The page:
She was considering bariatric surgery, but first she wanted to know, was this just a consequence of menopause? She had thyroid disease and had been on the same dose of medication for years. Could something have happened to her body so that the drug was no longer working for her?

The Patient’s History

Did she have any of the symptoms associated with a low thyroid hormone level, the young doctor queried? Fatigue? Oh yes, these days she always seemed to be tired. Had she seen any changes in her hair or skin? No. Any constipation? No. Do you get cold more easily these days? Never. Indeed, these days she usually felt hot and sweaty.

Any other medical problems, the doctor asked?

Oh sure, she replied promptly. She had high blood pressure and high cholesterol — both well controlled with medications. She also had obstructive sleep apnea, a disorder in which the trachea, the breathing tube connecting the lungs with the nose and mouth, collapses during sleep, causing the sufferer to stop breathing and awaken many times throughout the night. But she had a machine that helped keep her trachea open and used it every night.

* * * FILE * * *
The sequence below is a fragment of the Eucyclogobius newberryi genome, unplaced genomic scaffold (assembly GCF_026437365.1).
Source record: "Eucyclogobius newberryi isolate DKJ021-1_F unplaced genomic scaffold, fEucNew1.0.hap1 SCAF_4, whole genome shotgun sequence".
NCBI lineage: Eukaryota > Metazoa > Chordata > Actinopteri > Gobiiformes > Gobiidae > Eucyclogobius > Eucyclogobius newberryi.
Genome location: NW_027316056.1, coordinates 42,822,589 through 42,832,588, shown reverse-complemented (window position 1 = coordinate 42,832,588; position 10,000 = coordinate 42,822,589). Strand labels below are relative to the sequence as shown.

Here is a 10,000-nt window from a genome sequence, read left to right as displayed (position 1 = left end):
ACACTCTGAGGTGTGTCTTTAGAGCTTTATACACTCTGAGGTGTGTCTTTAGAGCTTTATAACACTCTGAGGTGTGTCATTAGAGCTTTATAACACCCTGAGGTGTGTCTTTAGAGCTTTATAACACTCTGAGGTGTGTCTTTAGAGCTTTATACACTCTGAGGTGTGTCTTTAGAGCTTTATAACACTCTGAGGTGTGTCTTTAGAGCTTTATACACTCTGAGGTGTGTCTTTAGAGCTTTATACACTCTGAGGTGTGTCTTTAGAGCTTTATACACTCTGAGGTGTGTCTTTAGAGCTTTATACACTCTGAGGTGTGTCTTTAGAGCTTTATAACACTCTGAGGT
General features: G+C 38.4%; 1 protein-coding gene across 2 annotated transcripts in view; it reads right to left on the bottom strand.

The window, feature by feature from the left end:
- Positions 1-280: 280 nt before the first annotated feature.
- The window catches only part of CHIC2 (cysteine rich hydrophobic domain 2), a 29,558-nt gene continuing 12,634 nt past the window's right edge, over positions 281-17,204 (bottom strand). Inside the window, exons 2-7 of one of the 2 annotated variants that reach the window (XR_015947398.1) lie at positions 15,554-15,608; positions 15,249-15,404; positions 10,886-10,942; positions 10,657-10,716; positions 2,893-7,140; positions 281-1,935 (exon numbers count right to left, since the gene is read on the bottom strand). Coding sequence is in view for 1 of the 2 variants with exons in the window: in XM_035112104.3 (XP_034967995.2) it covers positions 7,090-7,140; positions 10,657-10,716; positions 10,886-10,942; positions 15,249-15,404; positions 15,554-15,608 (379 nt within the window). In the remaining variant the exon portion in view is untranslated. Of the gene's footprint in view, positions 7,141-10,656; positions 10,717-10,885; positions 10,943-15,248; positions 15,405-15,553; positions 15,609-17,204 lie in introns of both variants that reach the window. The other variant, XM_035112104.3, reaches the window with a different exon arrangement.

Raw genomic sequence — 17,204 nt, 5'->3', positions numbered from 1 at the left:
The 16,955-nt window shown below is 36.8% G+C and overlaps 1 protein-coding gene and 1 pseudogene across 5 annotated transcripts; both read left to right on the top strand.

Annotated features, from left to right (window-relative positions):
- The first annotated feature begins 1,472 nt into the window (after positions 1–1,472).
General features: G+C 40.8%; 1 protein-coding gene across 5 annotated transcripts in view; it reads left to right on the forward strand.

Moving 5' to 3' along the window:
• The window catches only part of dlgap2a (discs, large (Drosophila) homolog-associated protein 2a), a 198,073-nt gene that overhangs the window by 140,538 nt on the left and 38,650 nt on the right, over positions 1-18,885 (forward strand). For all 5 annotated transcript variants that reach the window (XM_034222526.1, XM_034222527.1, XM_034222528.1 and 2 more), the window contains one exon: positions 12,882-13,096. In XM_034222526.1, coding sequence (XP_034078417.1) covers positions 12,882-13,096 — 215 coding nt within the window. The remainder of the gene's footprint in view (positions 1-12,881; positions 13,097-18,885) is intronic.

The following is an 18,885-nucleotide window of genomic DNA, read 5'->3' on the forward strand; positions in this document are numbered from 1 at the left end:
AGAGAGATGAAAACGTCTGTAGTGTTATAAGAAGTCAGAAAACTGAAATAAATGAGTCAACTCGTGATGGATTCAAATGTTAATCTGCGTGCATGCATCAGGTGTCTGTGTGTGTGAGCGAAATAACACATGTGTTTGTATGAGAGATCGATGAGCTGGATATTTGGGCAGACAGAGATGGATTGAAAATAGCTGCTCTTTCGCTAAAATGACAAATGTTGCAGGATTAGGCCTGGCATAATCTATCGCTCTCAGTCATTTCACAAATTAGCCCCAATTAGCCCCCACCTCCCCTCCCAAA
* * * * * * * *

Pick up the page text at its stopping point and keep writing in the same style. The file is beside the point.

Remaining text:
In addition, she had low back pain from a place where her spine had become narrow. She had knee pain and carpal tunnel syndrome. She didn’t smoke or drink and had worked as a nurse until the pain in her back, legs and hands forced her to retire early.

Big, Bigger, Biggest

After a quick examination, the young doctor stepped out of the exam room. She returned a few minutes later with Dr. Smith. He looked to be in his mid-60s and had a kind face and friendly smile, just as the patient recalled from the TV show she’d seen him on. The young doctor briefly summarized what she and the patient had talked about. When she finished, Dr. Smith turned to the patient and asked if there was anything she’d like to add.

She thought for a moment. All she could say, really, was that she didn’t understand why she was getting so much bigger. She was gaining weight, but it wasn’t just that. Her legs and feet were huge. She used to have nice ankles, but now you could hardly see them. Her regular doctor, a cardiologist, gave her a diuretic, but it really hadn’t done a thing, she told him.

Not Just the Legs